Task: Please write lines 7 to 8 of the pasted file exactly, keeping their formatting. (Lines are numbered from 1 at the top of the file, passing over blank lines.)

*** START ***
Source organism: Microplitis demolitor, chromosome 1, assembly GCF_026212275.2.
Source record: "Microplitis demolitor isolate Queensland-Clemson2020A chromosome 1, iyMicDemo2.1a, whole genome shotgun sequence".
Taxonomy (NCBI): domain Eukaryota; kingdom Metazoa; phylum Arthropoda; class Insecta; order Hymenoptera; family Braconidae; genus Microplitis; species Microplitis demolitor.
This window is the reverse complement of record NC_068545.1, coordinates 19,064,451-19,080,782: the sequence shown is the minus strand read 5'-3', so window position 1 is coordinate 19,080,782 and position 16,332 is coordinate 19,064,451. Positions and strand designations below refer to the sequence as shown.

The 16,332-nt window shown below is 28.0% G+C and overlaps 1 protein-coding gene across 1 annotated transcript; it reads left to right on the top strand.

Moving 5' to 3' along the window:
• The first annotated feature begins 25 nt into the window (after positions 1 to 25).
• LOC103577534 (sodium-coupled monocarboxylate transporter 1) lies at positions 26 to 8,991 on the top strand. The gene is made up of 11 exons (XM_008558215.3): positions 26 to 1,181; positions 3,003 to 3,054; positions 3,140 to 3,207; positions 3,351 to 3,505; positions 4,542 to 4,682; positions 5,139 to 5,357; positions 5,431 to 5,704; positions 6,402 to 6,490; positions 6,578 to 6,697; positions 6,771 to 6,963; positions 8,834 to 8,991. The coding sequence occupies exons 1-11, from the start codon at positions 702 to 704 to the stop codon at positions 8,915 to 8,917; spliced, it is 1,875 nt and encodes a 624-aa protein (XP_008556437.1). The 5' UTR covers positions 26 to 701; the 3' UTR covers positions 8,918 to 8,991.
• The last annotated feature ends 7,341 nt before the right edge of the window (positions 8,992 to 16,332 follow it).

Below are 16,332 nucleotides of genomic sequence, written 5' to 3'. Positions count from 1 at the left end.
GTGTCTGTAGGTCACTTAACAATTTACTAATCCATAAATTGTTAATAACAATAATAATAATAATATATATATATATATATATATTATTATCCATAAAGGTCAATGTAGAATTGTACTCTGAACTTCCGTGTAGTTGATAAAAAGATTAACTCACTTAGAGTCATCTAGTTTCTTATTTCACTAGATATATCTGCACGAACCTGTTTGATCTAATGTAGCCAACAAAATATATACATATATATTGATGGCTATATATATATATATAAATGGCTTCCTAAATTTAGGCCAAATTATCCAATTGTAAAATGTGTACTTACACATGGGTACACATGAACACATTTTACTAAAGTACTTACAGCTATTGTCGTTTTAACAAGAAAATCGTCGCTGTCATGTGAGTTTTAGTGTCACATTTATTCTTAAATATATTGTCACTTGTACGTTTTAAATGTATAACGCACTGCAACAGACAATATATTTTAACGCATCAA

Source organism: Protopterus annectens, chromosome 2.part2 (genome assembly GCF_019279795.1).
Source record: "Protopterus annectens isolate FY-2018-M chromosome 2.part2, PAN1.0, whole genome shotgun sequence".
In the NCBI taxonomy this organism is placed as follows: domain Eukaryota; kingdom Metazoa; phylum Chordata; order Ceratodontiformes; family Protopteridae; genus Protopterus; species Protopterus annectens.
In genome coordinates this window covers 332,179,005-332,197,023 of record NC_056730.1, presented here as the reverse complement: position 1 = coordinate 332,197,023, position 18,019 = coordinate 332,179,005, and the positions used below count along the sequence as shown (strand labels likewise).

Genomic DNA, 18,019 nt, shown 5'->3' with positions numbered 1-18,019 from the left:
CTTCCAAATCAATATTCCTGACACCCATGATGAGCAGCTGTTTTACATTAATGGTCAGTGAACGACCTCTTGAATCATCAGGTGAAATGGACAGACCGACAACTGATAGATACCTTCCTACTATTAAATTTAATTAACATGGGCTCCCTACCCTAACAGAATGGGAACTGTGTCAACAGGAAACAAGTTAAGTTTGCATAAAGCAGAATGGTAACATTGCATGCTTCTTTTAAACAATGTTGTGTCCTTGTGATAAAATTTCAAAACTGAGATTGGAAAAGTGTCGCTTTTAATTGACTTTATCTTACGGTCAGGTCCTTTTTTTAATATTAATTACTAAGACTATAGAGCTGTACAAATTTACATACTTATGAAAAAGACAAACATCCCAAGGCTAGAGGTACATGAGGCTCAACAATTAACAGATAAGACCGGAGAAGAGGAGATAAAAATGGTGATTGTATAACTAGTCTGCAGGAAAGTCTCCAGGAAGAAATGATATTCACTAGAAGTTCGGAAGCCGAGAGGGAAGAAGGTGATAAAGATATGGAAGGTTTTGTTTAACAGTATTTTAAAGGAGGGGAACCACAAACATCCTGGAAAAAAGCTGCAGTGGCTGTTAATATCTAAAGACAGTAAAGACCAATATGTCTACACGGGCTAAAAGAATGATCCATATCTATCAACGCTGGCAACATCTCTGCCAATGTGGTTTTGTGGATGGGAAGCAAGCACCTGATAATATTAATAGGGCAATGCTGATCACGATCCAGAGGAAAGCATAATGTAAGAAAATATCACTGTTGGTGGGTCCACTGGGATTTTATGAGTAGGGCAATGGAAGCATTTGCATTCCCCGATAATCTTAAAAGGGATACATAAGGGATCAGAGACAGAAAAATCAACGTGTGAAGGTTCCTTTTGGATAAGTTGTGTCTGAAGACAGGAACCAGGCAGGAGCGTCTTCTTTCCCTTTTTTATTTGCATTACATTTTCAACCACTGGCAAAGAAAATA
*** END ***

• The first annotated feature begins 25 nt into the window (after positions 1 to 25).
• LOC103577534 (sodium-coupled monocarboxylate transporter 1) lies at positions 26 to 8,991 on the top strand. The gene is made up of 11 exons (XM_008558215.3): positions 26 to 1,181; positions 3,003 to 3,054; positions 3,140 to 3,207; positions 3,351 to 3,505; positions 4,542 to 4,682; positions 5,139 to 5,357; positions 5,431 to 5,704; positions 6,402 to 6,490; positions 6,578 to 6,697; positions 6,771 to 6,963; positions 8,834 to 8,991. The coding sequence occupies exons 1-11, from the start codon at positions 702 to 704 to the stop codon at positions 8,915 to 8,917; spliced, it is 1,875 nt and encodes a 624-aa protein (XP_008556437.1). The 5' UTR covers positions 26 to 701; the 3' UTR covers positions 8,918 to 8,991.